On June 16, 2021, a plaque was unveiled at the Griffith Park Ranger Station, honoring one of LA’s beloved Park Rangers – Albert Torres.
On this warm June day, many were in attendance – including LA City, and Rec and Parks officials, fellow Park Rangers, the Torres family, and many members of the public.
There were speeches by City officials but one standout speech was given by Griffith J. Griffith Charitable Trust’s Clare Darden… These words encapsulate the respect held by many for Albert’s enormous contribution to the public, both as a Park Ranger, and a decent human being. We have several articles about Albert’s impacts in our winter 2019-20 newsletter which can be accessed here.
Albert’s Plaque Unveiling – June 16, 2021
How Albert loved being a LA City Park Ranger!
And I loved the fact that he had a soft spot in his heart for this park – Griffith. He had a strong passion for every creature, plant, and flower in it.
In my estimation, he was a “Ranger’s Ranger,” and truly deserves our little homage to him here at the Visitor Center courtyard. This beautiful bronze plaque contains heartfelt words that his fellow Rangers composed.
Of course he would be so embarrassed by all this. “but… too bad albert – it’s done!”
I fondly remember the City’s wonderful Memorial Event for him at Friendship Auditorium and being amazed at the huge turnout of his many friends – and then realized there were so many park users he touched every day of his Ranger life who would have loved to honor him also.
We all have Albert stories. In my case, during my many hikes here over the years, I’d just be so pleased to run into him (well, not literally) on a trail, or driving his Ranger vehicle, because that meant we’d have a moment, (or 2, or 10!) to chat.
I especially loved the respect he showed everyone. You know, there’s a word we seldom hear anymore in today’s world that I think sums up the essence of the man. That word is GENTLEMAN.
Thank you, members of the Torres family for sharing your Albert with us. He will be forever missed.
Carol Henning from the Sierra Club Angeles Chapter also shared her take on the unveiling…
RANGER ALBERT GETS THE LAST LAUGH
At the June 16 unveiling of the memorial plaque for Albert E. Torres, a valuable, respected and much-loved ranger in Griffith Park, retired ranger Anne Waisgerber told a story. She and Albert were the oldest students in the ranger course at Rio Hondo College. For them, the hardest part of the course had been the physical fitness component. They had to run up and down hills toting equipment. One day the instructor pointed to a big rock, which he called “Mr. Rock.” He asked for a volunteer to carry Mr. Rock while running up a steep hill. Students zipped their lips and stared at their feet. Finally, Albert spoke up, volunteering to carry Mr. Rock up and down the hill. The two performed the ascent and descent with panache, and now another big rock is carrying Albert, whose name adorns a bronze plaque affixed to a boulder at Park Central.
As I walked down the hill where I had parked, I saw two handsome horses, a paint and a palomino. One of the fondest memories of my childhood was riding a horse on Griffith Park trails. It was as close to becoming a cowgirl, my ambition, as I would ever get. The rangers who would ride the horses down to the plaque unveiling for their colleague, Albert, were giving the horses a last bit of attention. I told them the horses looked beautiful, then added, “And so do you.”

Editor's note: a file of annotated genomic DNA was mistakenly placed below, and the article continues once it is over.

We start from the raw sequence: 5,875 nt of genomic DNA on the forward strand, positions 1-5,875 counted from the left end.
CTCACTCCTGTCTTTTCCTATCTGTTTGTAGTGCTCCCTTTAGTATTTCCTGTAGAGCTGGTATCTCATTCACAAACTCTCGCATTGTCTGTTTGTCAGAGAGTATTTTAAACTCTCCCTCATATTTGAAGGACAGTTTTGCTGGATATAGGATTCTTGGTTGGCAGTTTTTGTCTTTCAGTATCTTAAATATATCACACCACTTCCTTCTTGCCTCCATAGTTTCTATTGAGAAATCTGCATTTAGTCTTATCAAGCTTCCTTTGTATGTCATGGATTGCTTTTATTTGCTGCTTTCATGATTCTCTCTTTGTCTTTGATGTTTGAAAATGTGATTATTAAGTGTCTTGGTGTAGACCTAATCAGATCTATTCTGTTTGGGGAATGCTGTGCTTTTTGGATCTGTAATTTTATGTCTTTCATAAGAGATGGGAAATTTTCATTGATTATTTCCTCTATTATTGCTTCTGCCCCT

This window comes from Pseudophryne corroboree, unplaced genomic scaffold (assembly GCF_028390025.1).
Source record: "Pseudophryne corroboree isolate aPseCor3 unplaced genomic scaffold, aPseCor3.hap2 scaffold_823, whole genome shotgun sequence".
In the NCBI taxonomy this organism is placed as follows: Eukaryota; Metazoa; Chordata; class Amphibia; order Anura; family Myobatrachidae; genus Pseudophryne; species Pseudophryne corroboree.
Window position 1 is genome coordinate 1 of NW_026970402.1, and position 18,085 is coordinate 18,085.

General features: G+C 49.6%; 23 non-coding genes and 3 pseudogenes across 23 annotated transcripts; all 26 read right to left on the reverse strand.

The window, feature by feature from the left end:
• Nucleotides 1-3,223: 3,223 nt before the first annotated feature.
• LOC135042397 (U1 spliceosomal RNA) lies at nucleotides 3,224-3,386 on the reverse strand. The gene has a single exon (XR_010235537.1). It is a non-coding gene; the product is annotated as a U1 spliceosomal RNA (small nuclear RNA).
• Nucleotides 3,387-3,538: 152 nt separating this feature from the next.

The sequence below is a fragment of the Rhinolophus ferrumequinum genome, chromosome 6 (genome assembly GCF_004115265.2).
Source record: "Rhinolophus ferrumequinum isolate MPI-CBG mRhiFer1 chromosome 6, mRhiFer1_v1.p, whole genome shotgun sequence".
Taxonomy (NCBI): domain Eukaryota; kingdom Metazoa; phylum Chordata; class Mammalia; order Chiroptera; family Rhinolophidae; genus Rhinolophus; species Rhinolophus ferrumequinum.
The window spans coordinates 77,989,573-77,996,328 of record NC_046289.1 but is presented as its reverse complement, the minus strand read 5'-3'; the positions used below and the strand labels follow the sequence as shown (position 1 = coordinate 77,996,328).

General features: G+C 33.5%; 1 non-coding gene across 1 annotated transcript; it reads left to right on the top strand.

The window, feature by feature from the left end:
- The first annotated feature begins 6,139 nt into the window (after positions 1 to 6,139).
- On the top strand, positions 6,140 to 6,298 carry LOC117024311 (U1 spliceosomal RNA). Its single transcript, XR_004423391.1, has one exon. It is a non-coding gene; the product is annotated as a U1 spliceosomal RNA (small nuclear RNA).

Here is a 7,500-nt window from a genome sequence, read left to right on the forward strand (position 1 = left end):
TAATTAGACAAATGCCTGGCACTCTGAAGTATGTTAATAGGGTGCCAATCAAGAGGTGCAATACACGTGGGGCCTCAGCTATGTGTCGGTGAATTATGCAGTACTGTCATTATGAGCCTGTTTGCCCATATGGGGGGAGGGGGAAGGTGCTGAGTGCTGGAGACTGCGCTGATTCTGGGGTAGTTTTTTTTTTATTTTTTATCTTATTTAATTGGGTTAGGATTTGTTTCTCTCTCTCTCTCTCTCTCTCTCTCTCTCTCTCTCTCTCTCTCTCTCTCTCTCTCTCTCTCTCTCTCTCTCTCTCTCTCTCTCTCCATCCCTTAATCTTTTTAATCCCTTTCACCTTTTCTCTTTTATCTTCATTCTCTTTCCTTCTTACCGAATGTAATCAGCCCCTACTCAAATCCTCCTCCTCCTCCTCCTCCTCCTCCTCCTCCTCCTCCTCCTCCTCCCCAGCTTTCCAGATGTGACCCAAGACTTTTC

Speakers at the ceremony included Recreation and Parks General Manager, Mike Shull, a representative from the office of Councilmember Nithya Raman, whose District 4 includes Griffith Park, and Los Angeles Parks Foundation Director, Carolyn Ramsay.
Clare Darden, from the Griffith J. Griffith Charitable Trust, said she had always been happy to run into Albert when hiking in Griffith Park. “He had a place in his heart for every animal and plant in the park,” she remarked.
Ranger Anne recalled that her home had been one of those destroyed in the 1994 earthquake. She was trapped in a temporarily inaccessible canyon for a few days, but as soon as access became possible, Albert was the first person to reach her. He came with a U-Haul truck.
Mrs. Cheryl Torres and family members were welcomed by Chief Joe Losorelli. Mrs. Torres said that, of all places in Los Angeles, Griffith Park was Albert’s favorite. The Torres family enjoyed many kinds of outings in the park, but every family outing had to include a brief lecture by Albert, about Griffith Park’s wildlife or plants.
About 20 rangers in uniform stood in formation to honor Albert Torres, and one was reminded of how important they are to the well-being of the park and to those us who hike, run, ride horses, watch birds, bike, play and picnic in Griffith Park.
Top left: Lucia Ruta, the first female Chief Park Ranger joins Doc Jefferson, the first Black Mounted Ranger at the ceramic mural in front of the Ranger Station. Their story is recounted in FoGP’s winter/spring 2021 newsletter.
Top right: Griffith J. Griffith Charitable Trust’s Clare Darden is joined by FoGP boardmember Marian Dodge at the unveiling.
Middle left: FoGP president Gerry Hans and Mary Button join others at the event.
Middle right: Park Rangers stand guard in front of the plaque.
Bottom left: Park Rangers look on as Chief Joe Losorelli presents a plaque to the Torres family.
Bottom right: Mounted rangers look on from a shady spot.
photos: Kathryn Louyse